I have my water and my food and everything, and I’m ready to go. Now, let’s transfer that to my home, to what I need, that if I couldn’t go to a store or if I didn’t have the finances or whatever could happen, how could I be self-sufficient in my home for an extended period of time? The experts agree that it should be at least three months, and the best, most likely scenario is a year or more. I know that our family stored food for two years, for a two-year supply, and we ate it right down to the ground two or three times.

Jason Hartman:

Okay, so now why were you eating it? You were eating it because of a job loss in your family? Was that the case?

Karen Varner:

Either that or we’ve had medical emergencies. Big financial things come up that suck the money dry.

Jason Hartman:

But also, in addition to that, it’s good to rotate through that food stock, right, and eat it in real life, even if you don’t need to, and then replace your stock.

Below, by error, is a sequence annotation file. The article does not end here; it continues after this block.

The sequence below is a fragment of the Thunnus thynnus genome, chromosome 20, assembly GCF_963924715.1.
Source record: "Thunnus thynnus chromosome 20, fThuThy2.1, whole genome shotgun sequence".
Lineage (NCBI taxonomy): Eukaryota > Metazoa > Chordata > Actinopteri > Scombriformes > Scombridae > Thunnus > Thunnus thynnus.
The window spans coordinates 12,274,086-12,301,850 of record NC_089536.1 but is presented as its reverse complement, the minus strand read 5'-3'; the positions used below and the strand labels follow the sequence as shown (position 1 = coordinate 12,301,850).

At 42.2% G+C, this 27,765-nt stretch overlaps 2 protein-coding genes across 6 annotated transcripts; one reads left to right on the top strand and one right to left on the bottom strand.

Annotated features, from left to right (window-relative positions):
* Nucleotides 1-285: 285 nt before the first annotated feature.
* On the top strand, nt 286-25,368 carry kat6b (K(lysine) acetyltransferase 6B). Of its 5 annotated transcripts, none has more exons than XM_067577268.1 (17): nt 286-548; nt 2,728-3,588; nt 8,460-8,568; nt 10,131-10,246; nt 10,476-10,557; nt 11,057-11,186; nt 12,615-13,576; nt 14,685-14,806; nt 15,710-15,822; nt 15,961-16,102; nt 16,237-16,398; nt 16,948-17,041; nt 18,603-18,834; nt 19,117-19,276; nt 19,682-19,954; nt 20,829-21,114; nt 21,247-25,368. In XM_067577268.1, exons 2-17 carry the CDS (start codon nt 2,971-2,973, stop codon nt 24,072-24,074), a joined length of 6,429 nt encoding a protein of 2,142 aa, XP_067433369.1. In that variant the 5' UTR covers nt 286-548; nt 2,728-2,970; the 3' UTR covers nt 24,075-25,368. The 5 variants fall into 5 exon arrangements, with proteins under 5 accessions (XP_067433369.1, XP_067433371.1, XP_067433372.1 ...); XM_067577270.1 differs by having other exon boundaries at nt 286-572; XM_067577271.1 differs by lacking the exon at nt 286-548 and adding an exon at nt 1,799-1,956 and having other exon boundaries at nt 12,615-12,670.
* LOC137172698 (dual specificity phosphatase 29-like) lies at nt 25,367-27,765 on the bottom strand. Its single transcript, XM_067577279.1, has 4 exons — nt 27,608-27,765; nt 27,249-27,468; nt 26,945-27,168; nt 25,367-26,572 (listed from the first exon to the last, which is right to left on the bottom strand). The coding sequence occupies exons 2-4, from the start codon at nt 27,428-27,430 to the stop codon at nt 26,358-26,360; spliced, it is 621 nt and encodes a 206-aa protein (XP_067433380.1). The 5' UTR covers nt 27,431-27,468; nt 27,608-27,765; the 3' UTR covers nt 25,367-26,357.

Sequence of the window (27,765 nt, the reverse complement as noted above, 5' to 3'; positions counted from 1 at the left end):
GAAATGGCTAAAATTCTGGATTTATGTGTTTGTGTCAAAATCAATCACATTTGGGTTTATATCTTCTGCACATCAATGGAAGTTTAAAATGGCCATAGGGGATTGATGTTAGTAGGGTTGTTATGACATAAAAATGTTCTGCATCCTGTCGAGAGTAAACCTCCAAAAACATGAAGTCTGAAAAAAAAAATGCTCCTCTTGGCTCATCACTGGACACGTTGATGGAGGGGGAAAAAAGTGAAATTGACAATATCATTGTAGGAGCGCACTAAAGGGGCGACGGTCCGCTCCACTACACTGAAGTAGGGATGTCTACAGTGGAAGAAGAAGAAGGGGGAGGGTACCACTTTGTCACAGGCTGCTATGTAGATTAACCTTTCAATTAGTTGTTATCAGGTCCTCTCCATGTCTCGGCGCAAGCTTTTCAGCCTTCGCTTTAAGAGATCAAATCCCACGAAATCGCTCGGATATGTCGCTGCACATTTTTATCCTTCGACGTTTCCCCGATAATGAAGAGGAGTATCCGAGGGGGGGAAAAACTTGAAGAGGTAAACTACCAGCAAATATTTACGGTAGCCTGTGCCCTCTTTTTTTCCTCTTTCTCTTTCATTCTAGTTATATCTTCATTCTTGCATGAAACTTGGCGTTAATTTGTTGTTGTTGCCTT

Karen Varner:

It really is. In fact, I’ve always been told store what you eat and eat what you store because then your body is used to it. Stress is a terrible, terrible thing and panic can kill, and the last thing you want to do is be introducing your body to something new to eat. That’s the most stressful thing you can do is change your diet.

Jason Hartman:

That’s interesting you point that out because they say the same thing with our pets. When I get new dog food for my dog, they say mix a little bit of the old food with the new food to sort of wean him off of it into the new food because the dietary change is very upsetting. And with people, some of us treat our stomach like a garbage dump. We just dump all kinds of junk in there and expect it to process it. So absolutely, eat what you store. Good points. Well, Karen, what should people do specifically to source this material? Where should they go?